Chargeback BlacklistIs This Really Your Best Bet Against Chargebacks?

May 20, 2024 | 10 min read

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Chargeback Blacklist

In a Nutshell

When it comes to chargeback prevention, most systems rely on machine learning algorithms that can lead to false declines or false positives. Is there a better way, though? In this post, we’ll explain chargeback blacklists — how they work, what they can do, and how you can create them. We’ll also see how to use them for more effective chargeback prevention.

Can a Chargeback BlackList Prevent Post Transaction Fraud?

Chargeback blacklists are considered effective tools for fighting post-transactional fraud. With the dramatic growth in eCommerce—and the accompanying surge in chargebacks—card-not-present (CNP) merchants are looking for an easy way to cut off digital fraudsters for good. 

The straightforwardness  can be enticing. By banning anyone who commits fraud or chargeback abuse, you avoid being victimized again in the future. But are blacklists really the answer? Let’s find out. 

What is a Chargeback Blacklist?

Chargeback Blacklist

[noun]/chahrj • bak • blak • list/

A chargeback blacklist is a database containing details on persons, institutions, or locations that present a high chargeback risk to you as a merchant. Future transaction attempts submitted by blacklisted customers are blocked based on inclusion on the list.

A chargeback blacklist isn’t a literal “list.” It could more accurately be described as a kind of database of accounts that are known to have been associated with fraud.

Blacklisting relies on data from previous fraudulent transactions. The aim is to identify risky accounts and block them from making future purchases.This should help prevent chargeback abuse without jeopardizing legitimate sales.

Retailers may create their own lists by manually checking orders. This is a work-intensive process, however, and could negatively impact the customer experience. Instead, merchants often invest in either external lists or fraud screening software that automatically monitors each transaction for blacklisted account information.

How do Chargeback Blacklists Work?

Some systems are designed to blacklist users based on a single factor. For example, you can automatically ban anyone who has filed an invalid chargeback (a practice known as friendly fraud). However, you can achieve more accurate results — thereby avoiding false declines — by using sophisticated filters that access multiple data points.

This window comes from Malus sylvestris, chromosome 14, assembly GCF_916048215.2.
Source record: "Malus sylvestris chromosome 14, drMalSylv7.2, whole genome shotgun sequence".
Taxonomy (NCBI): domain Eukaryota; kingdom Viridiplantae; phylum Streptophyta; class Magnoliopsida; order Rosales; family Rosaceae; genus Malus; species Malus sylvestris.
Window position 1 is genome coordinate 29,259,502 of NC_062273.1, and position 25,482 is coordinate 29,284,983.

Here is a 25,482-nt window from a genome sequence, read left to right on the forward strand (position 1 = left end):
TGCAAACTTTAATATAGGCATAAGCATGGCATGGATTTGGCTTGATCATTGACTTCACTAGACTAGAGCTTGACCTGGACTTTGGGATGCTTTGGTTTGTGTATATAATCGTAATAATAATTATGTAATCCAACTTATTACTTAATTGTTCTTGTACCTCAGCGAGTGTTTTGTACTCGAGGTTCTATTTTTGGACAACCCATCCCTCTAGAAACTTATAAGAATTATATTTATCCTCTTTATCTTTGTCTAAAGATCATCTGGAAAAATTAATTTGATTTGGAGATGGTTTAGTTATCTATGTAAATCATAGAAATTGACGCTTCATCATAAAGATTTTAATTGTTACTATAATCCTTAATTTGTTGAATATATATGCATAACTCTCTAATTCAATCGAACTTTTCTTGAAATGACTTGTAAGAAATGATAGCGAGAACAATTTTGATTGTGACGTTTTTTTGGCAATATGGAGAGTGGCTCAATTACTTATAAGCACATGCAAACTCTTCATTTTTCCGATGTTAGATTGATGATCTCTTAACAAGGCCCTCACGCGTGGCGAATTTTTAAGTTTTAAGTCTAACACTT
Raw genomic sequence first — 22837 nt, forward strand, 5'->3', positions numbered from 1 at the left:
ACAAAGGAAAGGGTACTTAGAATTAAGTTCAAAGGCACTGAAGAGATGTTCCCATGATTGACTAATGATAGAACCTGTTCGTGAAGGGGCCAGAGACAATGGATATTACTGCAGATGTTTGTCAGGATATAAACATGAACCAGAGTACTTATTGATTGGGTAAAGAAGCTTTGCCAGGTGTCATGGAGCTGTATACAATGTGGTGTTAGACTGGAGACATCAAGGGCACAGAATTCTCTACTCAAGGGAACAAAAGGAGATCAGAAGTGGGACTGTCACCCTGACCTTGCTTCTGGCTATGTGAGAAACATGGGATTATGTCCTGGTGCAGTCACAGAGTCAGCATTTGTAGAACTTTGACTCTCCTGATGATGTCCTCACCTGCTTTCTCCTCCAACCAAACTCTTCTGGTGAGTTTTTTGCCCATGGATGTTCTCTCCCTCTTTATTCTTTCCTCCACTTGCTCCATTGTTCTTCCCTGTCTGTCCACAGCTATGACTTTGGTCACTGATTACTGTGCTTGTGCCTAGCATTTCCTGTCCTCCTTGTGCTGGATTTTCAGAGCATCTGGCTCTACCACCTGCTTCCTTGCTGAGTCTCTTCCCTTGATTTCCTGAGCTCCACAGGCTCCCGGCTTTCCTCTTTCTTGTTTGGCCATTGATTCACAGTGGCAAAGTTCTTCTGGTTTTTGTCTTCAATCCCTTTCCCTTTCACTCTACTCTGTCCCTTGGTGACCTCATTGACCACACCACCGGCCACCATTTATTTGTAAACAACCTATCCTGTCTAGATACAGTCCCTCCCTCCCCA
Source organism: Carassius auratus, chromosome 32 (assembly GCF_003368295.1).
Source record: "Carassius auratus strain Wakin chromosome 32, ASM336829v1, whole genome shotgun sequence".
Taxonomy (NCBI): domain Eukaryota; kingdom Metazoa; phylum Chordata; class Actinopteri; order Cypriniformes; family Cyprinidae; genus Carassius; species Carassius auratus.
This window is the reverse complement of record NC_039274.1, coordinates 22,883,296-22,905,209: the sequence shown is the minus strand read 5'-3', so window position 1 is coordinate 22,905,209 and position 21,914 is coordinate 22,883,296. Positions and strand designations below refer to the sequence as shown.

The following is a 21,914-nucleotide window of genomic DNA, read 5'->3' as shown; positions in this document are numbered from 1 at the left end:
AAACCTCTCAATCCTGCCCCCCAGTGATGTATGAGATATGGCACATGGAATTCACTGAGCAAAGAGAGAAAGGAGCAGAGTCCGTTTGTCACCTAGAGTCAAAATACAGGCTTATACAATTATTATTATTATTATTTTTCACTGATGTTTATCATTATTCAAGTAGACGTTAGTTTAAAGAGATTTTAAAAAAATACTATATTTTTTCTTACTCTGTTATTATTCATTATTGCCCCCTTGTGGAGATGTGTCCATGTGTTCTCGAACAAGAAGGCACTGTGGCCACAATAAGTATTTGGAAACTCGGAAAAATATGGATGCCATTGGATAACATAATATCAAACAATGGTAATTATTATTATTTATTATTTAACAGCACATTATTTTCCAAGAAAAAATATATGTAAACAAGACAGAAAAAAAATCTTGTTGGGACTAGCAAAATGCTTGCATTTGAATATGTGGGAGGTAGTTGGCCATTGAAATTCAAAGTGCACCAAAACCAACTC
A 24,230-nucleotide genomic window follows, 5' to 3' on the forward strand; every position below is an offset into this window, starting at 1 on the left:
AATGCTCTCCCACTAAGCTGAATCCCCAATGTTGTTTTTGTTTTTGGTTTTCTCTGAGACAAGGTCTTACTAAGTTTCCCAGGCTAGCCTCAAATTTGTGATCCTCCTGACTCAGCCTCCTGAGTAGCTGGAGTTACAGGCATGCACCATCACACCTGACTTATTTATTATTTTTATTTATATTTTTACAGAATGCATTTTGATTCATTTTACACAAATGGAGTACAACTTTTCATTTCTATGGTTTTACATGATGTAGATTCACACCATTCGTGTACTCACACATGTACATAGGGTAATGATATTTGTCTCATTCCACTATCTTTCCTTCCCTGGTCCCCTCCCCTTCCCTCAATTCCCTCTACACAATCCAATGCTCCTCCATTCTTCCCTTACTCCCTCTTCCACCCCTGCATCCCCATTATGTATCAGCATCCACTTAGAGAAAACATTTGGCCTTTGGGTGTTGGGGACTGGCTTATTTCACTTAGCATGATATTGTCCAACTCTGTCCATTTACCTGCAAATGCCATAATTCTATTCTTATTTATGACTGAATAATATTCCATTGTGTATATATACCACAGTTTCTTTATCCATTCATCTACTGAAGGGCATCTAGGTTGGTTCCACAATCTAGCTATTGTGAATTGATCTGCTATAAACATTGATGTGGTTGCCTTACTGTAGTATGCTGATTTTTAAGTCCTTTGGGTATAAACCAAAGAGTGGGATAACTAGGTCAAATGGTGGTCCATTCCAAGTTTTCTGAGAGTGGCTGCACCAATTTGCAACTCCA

Single-Factor Blacklisting

Single-factor blacklisting relies on one specific criterion to determine whether to block a user. For example, whether the user in question had filed a chargeback at any point. This approach is simpler, but can very easily lead to false positives, meaning legitimate customers are banned by accident.

Intelligent Blacklisting

A recent PayPal breach impacted 35,000 accounts. The company has thus far not identified any unauthorized transactions. However, it was reported that the attack may have been carried out to use those thousands of compromised accounts in other schemes.

Chargeback Blacklist

Blacklist decisioning can be based on a number of criteria. Some of the most commonly-used identifiers for fraud blacklists include:

  • Customer location data
  • Delivery location
  • Device fingerprint
  • Email address
  • IP address

Specific blacklisted data points can vary, of course. However, they all represent triggers historically linked to fraud. Filters can be as granular as the ID of the device used for the transaction or as wide as a grouping of entire countries or regions.

Are Chargeback Blacklists Effective?

Blacklists work in the sense that they will stop some transactions from being processed. Whether they stop the right transactions is a different story.

Merchants who promote blacklists compare them to tools like spam filters. Once you mark an email as spam, you probably won’t get another email from that same source. The comparison is not totally accurate, though, for two key reasons.